Blended learning offers a mixture of classroom and digital learning solutions to maximise the impact of training interventions and achieve positive behaviour changes. This approach allows managers to learn by themselves and test and practice this knowledge in a safe environment. It’s an effective way for employers to engage and upskill an increasingly multi-generational and diverse workforce.
We’re currently designing a blended learning programme for one of our clients. Designed as a practical and proactive approach to embedding new learnings and maximising impact, we’ve written the programme so that employees or managers start by working through our digital learning courses themselves. Halfway through this programme, they spend 2.5 hours in a classroom training session with a HR professional. Following this, they are able to go away and apply their learnings and put their new skills in to practice. At any time, their suite of digital learning videos is available to refresh their skills.
This ‘always on’ learning allows new knowledge to be continually reinforced and applied and is proven to be the most successful way of embedding new learning. The theory is explored by Benjamin Bloom in his Taxonomy.
5. Re-think Apprenticeships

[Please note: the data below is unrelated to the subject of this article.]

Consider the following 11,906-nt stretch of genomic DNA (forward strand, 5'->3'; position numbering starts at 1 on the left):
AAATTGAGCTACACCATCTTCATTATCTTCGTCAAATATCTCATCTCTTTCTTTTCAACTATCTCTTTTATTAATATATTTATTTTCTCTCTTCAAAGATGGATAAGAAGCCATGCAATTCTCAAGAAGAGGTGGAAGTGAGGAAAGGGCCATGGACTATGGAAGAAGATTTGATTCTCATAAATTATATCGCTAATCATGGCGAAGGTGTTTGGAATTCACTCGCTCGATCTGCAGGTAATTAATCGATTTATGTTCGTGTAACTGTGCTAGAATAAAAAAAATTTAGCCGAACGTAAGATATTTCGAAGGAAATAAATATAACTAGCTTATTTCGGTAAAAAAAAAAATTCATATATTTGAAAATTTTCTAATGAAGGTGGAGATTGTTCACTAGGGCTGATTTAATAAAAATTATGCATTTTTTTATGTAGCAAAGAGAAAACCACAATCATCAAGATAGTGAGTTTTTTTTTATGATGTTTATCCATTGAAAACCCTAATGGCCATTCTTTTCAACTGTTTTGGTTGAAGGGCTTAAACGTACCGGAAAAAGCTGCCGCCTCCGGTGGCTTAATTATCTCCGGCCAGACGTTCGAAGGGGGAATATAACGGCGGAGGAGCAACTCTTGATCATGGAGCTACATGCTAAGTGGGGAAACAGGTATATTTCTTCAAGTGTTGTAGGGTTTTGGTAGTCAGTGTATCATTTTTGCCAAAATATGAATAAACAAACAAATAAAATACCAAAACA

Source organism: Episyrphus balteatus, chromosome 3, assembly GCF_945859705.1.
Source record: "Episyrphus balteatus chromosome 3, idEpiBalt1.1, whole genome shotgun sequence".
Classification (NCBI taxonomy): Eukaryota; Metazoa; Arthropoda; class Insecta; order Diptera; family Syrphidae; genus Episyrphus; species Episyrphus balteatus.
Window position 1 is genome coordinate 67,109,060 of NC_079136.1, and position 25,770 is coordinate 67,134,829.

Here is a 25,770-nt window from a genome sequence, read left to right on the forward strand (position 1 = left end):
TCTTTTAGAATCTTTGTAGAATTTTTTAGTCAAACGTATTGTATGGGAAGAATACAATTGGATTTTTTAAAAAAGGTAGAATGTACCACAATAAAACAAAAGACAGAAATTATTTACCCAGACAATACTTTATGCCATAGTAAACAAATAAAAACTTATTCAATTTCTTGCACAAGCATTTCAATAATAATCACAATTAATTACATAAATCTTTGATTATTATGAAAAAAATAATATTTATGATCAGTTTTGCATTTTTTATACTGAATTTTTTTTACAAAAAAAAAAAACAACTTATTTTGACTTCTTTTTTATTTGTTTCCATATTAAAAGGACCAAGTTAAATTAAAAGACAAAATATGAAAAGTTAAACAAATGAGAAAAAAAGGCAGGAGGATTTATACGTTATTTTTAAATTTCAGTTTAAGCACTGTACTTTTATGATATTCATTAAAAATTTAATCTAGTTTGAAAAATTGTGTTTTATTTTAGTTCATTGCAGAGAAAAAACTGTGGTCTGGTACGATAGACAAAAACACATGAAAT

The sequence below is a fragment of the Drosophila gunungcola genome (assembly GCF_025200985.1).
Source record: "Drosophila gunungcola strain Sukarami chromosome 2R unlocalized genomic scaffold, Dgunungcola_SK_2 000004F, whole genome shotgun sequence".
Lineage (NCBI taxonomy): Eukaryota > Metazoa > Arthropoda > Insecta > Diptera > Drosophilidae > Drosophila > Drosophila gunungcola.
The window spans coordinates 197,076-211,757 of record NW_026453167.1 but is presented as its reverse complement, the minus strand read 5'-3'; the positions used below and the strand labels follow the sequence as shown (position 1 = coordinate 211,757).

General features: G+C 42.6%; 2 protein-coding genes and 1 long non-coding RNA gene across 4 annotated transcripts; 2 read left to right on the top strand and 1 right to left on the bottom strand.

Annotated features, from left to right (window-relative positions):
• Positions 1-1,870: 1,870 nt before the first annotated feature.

The Apprenticeship Levy can be used for older employees, as well as younger. Providing apprenticeships at master’s degree level can enable organisations to fill middle/senior management skills gaps.
Although they may take a bigger slice of an organisations funding, the benefits arise from investing in people’s skills, not just ‘job skills’ – and as we said earlier, soft skills are highly valuable in the modern workplace during a period of rapid change. Here’s a helpful article on the topic.
The world of learning and development is innovative and fast moving, and we have no doubt that we’ll be discussing new ways of engaging the ageing population in ways that make good business sense in no time. For 2019 though, learning and development trends will be heavily driven by the available workforce. Teams will need to focus on young employees, older employees and everyone in-between in order to successfully prepare and retain a highly talented workforce.